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Marissa Mayer, the chief executive of Yahoo, made headlines recently for her views on telecommuting (as well as motherhood).  On February 22, Yahoo sent a memo to their employees asking that all employees with work-from-home arrangements work in the Yahoo offices starting in June 2013.  Ms. Mayer’s announcement adds restrictions to the Yahoo telecommuting policy, with the idea that bringing work back to the office will lead to greater productivity and focus on interactions that are only possible in offices.  Not only is this theory flawed and antiquated, it is also unsustainable-both in the modern workplace and in our society.  From Ms. Mayer’s memo:

“To become the absolute best place to work, communication and collaboration will be important, so we need to be working side-by-side. That is why it is critical that we are all present in our offices. Some of the best decisions and insights come from hallway and cafeteria discussions, meeting new people, and impromptu team meetings. Speed and quality are often sacrificed when we work from home. We need to be one Yahoo!, and that starts with physically being together…Being a Yahoo isn’t just about your day-to-day job, it is about the interactions and experiences that are only possible in our offices.”

Some of the best decisions come from “hallway and cafeteria discussions”?  Perhaps I’ve underestimated the conversation quality in the Yahoo offices; but if companies were hinging on the ideas emanating from the hallways and cafeterias I’ve been around, they would all be filing for Chapter 11 Bankruptcy.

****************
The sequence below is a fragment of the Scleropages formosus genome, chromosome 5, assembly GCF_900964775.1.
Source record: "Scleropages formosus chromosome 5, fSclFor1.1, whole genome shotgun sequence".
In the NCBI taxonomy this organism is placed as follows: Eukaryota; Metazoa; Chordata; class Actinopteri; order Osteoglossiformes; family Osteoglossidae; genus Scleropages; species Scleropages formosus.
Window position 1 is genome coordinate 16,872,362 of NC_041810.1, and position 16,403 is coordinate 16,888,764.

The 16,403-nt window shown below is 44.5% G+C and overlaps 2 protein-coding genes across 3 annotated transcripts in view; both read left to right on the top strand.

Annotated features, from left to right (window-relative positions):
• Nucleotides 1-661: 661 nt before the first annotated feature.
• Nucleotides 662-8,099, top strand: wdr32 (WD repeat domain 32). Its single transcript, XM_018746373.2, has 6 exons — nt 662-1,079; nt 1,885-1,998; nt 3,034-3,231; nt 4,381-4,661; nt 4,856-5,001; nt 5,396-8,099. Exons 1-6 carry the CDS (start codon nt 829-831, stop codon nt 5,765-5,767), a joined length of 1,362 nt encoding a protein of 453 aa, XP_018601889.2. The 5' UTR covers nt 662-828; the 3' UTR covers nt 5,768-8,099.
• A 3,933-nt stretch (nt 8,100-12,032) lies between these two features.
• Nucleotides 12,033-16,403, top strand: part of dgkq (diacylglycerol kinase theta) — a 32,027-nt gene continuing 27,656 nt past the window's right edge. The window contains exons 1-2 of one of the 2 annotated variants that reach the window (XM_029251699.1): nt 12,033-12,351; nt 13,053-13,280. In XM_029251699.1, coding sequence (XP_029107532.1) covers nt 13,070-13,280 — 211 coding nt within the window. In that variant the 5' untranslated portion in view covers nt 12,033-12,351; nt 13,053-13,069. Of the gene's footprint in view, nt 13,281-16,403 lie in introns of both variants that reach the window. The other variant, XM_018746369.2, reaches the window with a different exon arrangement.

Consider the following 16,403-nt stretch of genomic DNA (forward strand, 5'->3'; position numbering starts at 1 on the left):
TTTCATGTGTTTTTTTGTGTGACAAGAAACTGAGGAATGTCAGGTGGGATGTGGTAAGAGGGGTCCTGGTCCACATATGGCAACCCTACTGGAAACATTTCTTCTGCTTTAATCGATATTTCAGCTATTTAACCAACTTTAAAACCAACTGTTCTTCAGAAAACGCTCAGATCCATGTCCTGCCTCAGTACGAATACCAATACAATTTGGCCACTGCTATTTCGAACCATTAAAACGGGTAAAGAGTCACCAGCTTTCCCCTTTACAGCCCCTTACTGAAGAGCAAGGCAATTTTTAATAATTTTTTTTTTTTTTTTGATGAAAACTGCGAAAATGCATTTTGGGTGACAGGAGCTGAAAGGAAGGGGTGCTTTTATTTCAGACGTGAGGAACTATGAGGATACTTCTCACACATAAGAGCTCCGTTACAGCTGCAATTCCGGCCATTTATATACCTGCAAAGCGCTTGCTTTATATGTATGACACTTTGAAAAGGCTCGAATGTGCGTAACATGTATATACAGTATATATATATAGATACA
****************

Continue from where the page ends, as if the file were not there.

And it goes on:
Jennifer Glass, in her NY Times article “It’s About the Work, Not the Office,” states that “a work force culture based on long hours at the office with little regard for family or community does not inevitably lead to strong productivity or innovation.  Two outdated ideas seem to underlie the Yahoo decision: first, that tech companies can still operate like the small groups of 20-something engineers that founded them; and second, the most old-fashioned of all, that companies get the most out of their employees by limiting their autonomy.”

Productivity aside, telecommuting offers invaluable benefits for the environment, such as reducing traffic and pollution attributed to commuting.  TelCoa notes that if the 32 million people who are able to work from home did so at least one day a week, 74 million gallons of gas could be saved.  And, with the plethora of modern tools that make connecting with co-workers and clients fast and reliable (such as GoToMeeting, Skype, etc.), you’re never completely removed from the office.  Just as gender roles have vastly changed since the Mad Men era, the traditional concept of an “office” too has changed.  Ms. Mayer had the chance to enter into her role as Yahoo! CEO, which earns her upwards of $117 million over 5 years, an an innovator set on rejuvenating an ailing company.  But, instead she has decided to create unsustainable regulations for her employees instead of working to implement other less restrictive options such as collaborative work spaces off-site or, as Ms. Glass mentions, “a results-oriented system of evaluation for all employees, telecommuting or not.”  I believe that Ms. Mayer wants her company to succeed, but the only improvement the new regulations will create is a larger gathering at the water cooler.